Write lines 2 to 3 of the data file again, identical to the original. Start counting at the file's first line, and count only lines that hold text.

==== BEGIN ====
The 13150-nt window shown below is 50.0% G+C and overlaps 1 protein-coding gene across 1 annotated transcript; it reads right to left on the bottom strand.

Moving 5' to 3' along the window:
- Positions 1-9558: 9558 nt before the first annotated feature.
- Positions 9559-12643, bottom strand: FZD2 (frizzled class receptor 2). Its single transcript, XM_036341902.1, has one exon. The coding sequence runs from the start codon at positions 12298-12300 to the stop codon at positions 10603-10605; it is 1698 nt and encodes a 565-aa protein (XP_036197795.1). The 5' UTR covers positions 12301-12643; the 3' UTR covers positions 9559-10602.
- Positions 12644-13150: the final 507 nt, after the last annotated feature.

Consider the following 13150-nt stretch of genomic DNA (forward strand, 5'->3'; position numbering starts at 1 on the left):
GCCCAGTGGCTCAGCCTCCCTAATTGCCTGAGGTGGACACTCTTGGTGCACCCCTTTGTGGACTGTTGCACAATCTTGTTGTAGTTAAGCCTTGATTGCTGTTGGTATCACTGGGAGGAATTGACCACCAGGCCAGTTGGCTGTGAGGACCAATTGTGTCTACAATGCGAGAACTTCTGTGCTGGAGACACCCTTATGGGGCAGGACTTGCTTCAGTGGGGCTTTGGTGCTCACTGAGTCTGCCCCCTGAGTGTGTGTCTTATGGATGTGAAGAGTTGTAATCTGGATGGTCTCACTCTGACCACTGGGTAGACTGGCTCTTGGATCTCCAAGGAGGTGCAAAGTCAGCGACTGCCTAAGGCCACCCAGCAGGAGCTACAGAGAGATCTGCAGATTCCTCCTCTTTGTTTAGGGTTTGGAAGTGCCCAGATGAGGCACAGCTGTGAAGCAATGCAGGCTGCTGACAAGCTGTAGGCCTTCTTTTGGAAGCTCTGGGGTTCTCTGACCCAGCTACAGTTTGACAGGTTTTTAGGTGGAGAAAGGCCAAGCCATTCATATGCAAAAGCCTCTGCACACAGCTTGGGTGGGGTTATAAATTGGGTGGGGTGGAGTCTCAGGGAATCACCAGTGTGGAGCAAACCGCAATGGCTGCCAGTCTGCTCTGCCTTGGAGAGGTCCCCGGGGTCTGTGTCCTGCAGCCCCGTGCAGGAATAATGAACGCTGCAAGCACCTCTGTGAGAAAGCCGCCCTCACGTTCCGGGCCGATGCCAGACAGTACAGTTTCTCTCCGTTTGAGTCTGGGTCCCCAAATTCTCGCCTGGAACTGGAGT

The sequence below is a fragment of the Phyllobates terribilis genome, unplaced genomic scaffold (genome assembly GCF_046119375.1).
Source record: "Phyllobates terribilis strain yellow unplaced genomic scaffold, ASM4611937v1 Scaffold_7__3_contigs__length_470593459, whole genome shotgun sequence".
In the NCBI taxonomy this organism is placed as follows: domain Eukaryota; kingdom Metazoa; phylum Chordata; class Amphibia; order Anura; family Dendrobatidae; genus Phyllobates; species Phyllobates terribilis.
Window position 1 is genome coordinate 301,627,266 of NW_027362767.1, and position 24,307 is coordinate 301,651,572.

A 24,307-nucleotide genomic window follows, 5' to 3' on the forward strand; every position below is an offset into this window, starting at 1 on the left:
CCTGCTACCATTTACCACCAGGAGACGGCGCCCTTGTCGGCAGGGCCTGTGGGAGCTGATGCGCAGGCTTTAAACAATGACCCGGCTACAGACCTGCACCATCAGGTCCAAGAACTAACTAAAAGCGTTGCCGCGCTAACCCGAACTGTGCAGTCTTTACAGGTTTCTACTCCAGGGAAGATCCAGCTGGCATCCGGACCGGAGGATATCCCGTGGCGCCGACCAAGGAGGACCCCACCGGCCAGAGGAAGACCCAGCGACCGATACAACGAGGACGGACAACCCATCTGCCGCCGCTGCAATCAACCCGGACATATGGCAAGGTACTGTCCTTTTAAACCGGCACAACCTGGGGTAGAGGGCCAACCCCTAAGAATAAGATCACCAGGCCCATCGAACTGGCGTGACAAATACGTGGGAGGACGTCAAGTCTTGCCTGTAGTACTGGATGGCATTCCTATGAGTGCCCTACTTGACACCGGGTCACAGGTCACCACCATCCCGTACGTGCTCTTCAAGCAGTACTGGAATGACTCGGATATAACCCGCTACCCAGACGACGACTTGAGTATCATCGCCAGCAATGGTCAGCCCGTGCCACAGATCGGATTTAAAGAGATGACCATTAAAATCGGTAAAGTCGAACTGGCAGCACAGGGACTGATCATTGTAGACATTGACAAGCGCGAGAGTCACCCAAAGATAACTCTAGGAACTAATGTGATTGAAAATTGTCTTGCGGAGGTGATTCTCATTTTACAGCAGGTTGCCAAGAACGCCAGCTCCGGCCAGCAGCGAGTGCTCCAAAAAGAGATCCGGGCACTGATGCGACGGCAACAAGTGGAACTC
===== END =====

Moving 5' to 3' along the window:
- Positions 1-9558: 9558 nt before the first annotated feature.